Traveler's diarrhea is
in people who travel to international destinations. It often happens in less developed countries.
The primary cause of traveler’s diarrhea is ingesting contaminated food or water. The pathogen that is ingested causes the diarrhea. Examples of pathogens that can cause the diarrhea include:
- Escherichia coli (E. coli)
- Campylobacter jejuni
- Parasites such as
Virus Attacking Cell
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The pathogen that causes the infection will partly depend on the area of travel.
The most important risk factor for getting traveler’s diarrhea is the destination. Underdeveloped countries with unsafe water supplies or sanitation pose the highest risk. The following factors increase your chance of getting traveler’s diarrhea. If you have any of these risk factors and plan to travel internationally, tell your doctor:
Inflammatory Bowel Disease
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Symptoms can include:
- Increased frequency and volume of stool
- Frequent loose stools—4 to 5 watery bowel movements a day
- Abdominal cramping
You will be asked about your symptoms and medical history. A physical exam will be done.
A stool sample may be taken. This will allow your doctor to identify the pathogen.
Talk with your doctor about the best treatment plan for you. Your doctor may direct you to self-treat if you are traveling to certain countries and have sudden moderate to severe diarrhea. People who get traveler's diarrhea usually get better within 3-5 days even without treatment. Treatment options include the following:
It is important for people who have diarrhea to make sure they are drinking plenty of clear fluids. This will replace the fluids lost in the diarrhea. Some people may need to use an oral rehydration solution such as children and older adults who are more likely to become dehydrated.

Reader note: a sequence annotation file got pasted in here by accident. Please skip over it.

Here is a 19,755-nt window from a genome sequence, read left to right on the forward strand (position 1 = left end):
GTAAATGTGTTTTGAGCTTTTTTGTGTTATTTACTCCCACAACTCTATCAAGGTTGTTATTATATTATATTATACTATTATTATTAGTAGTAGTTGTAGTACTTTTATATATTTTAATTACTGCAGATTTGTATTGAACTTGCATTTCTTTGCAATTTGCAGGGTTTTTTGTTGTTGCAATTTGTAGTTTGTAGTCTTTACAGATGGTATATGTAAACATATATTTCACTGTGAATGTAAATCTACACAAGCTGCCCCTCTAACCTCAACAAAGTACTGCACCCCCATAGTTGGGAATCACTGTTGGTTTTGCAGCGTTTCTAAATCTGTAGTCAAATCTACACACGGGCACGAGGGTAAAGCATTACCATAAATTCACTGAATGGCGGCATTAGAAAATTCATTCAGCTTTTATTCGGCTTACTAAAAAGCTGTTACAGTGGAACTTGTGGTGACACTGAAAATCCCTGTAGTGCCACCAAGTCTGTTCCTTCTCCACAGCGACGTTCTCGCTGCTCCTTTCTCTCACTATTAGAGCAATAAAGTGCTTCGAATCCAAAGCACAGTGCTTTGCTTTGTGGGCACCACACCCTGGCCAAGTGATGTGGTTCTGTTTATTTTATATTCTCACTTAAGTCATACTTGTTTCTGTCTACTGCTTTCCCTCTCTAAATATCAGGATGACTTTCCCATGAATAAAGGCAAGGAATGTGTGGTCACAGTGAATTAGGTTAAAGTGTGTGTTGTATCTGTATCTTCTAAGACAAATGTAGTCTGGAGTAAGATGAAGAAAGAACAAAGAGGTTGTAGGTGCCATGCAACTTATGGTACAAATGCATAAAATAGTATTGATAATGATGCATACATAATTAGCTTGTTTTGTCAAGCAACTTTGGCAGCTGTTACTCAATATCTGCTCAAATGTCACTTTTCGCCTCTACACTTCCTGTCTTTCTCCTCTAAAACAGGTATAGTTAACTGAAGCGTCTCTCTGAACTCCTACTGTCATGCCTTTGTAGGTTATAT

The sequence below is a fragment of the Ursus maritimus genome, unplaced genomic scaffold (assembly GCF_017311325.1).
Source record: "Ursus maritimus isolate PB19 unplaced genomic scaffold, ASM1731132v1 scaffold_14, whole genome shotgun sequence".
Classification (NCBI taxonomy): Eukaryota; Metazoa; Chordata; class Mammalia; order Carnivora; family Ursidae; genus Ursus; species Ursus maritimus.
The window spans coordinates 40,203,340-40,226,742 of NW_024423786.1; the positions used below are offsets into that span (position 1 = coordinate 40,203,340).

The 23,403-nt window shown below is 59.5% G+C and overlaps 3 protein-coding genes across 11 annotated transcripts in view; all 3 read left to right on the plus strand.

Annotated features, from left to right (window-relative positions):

Antibiotics may reduce how long symptoms last by 1-2 days. These antibiotics are only helpful for treating infections caused by bacteria.
Antimotility agents may help relieve symptoms of diarrhea.
Examples of these medications include:
- Loperamide—Should not be used in children less than 2 years old, people with fever over 101.3°F (38.5°C), and people with bloody diarrhea.
- Bismuth subsalicylate—Should not be used in children, pregnant women, and people with allergies to aspirin or salicylates.
To help reduce your chances of traveler’s diarrhea:
- Avoid eating foods from street vendors or unsanitary eating establishments.
- Avoid raw or undercooked meat or seafood.
- Eat foods that are fully cooked and served hot.
- Avoid salads or unpeeled fruits. Have only fruits and vegetables that you peel yourself, such as bananas or oranges.
- Do not drink tap water, or use it to brush your teeth or make ice cubes.
- Drink only bottled water with a sealed cap or, if necessary, local water that you have boiled for 10 minutes or treated with iodine or chlorine.
- Sealed bottled carbonated beverages, steaming hot tea or coffee, wine, and beer are all okay to drink.
Acute diarrhea in adults. EBSCO DynaMed Plus website. Available at:
http://www.dynamed.com/topics/dmp~AN~T900062/Acute-diarrhea-in-adults. Updated April 27, 2017. Accessed December 15, 2017.
Acute diarrhea in children. EBSCO DynaMed Plus website. Available at:http://www.dynamed.com/topics/dmp~AN~T116662/Acute-diarrhea-in-children. Updated March 9, 2017. Accessed December 15, 2017.
Travelers' diarrhea. Centers for Disease Control and Prevention website. Available at:
https://wwwnc.cdc.gov/travel/page/travelers-diarrhea. Updated October 23, 2017. Accessed December 15, 2017.
Traveler's diarrhea. EBSCO DynaMed Plus website. Available at: http://www.dynamed.com/topics/dmp~AN~T116545/Travelers-diarrhea. Updated September 28, 2017. Accessed December 15, 2017.
Merck Manual Professional Version website. Available at: http://www.merckmanuals.com/professional/gastrointestinal-disorders/gastroenteritis/traveler%E2%80%99s-diarrhea. Updated May 2017. Accessed December 15, 2017.
Last reviewed December 2017 by
EBSCO Medical Review Board Marcie L. Sidman, MD
Please be aware that this information is provided to supplement the care provided by your physician. It is neither intended nor implied to be a substitute for professional medical advice. CALL YOUR HEALTHCARE PROVIDER IMMEDIATELY IF YOU THINK YOU MAY HAVE A MEDICAL EMERGENCY. Always seek the advice of your physician or other qualified health provider prior to starting any new treatment or with any questions you may have regarding a medical condition.
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